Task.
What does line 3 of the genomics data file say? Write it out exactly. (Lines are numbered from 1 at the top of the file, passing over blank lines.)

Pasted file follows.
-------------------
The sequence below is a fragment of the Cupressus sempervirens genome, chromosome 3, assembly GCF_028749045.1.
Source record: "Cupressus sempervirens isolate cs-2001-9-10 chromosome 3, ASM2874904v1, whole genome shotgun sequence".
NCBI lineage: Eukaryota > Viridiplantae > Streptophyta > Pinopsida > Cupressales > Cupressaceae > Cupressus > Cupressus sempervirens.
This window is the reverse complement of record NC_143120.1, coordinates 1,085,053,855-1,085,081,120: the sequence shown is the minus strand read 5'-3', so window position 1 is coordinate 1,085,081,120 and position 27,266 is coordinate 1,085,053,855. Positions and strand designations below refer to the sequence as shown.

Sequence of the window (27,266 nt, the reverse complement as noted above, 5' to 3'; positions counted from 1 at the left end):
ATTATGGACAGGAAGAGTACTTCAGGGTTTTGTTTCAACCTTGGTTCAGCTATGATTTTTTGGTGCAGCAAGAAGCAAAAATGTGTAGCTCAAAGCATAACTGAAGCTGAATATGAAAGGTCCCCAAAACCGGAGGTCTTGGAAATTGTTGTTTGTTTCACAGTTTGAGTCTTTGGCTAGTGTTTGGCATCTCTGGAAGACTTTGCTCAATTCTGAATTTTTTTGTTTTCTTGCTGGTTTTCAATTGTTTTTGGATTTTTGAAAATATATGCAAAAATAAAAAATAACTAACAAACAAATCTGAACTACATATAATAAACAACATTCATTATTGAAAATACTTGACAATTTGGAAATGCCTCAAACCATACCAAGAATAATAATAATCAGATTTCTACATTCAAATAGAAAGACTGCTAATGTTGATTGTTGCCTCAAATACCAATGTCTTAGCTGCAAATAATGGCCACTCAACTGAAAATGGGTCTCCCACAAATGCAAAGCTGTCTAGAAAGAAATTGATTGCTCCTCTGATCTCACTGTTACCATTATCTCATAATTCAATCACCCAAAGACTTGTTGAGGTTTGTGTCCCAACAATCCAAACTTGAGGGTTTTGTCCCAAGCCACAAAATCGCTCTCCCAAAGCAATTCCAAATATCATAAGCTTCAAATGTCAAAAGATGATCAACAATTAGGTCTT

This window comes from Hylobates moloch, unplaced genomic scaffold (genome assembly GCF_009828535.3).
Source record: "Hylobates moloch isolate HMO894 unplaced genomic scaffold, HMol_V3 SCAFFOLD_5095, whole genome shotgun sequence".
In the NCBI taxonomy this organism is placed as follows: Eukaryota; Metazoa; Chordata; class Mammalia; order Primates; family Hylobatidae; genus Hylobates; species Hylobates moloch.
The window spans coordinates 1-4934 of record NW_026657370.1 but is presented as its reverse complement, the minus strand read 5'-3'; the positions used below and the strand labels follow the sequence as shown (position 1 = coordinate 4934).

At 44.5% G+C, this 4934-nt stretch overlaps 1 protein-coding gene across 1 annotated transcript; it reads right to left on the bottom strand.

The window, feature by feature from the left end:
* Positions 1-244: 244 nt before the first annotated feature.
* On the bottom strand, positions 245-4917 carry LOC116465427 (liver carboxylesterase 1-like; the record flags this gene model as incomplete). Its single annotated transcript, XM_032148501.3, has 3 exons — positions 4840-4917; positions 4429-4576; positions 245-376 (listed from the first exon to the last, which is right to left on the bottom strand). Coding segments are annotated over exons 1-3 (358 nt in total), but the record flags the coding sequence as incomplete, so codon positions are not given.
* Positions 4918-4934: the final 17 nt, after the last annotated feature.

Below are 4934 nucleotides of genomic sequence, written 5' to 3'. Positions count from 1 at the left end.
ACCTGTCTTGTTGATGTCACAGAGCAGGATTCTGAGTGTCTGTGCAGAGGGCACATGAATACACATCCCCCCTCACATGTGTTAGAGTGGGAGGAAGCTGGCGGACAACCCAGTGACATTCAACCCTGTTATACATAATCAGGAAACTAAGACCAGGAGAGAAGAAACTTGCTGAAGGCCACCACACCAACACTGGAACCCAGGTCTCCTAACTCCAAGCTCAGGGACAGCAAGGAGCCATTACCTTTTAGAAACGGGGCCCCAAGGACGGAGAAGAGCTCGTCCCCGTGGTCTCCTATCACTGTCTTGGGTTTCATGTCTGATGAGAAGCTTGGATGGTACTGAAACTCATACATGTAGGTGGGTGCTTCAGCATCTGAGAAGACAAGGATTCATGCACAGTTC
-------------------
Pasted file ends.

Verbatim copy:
NCBI lineage: Eukaryota > Viridiplantae > Streptophyta > Pinopsida > Cupressales > Cupressaceae > Cupressus > Cupressus sempervirens.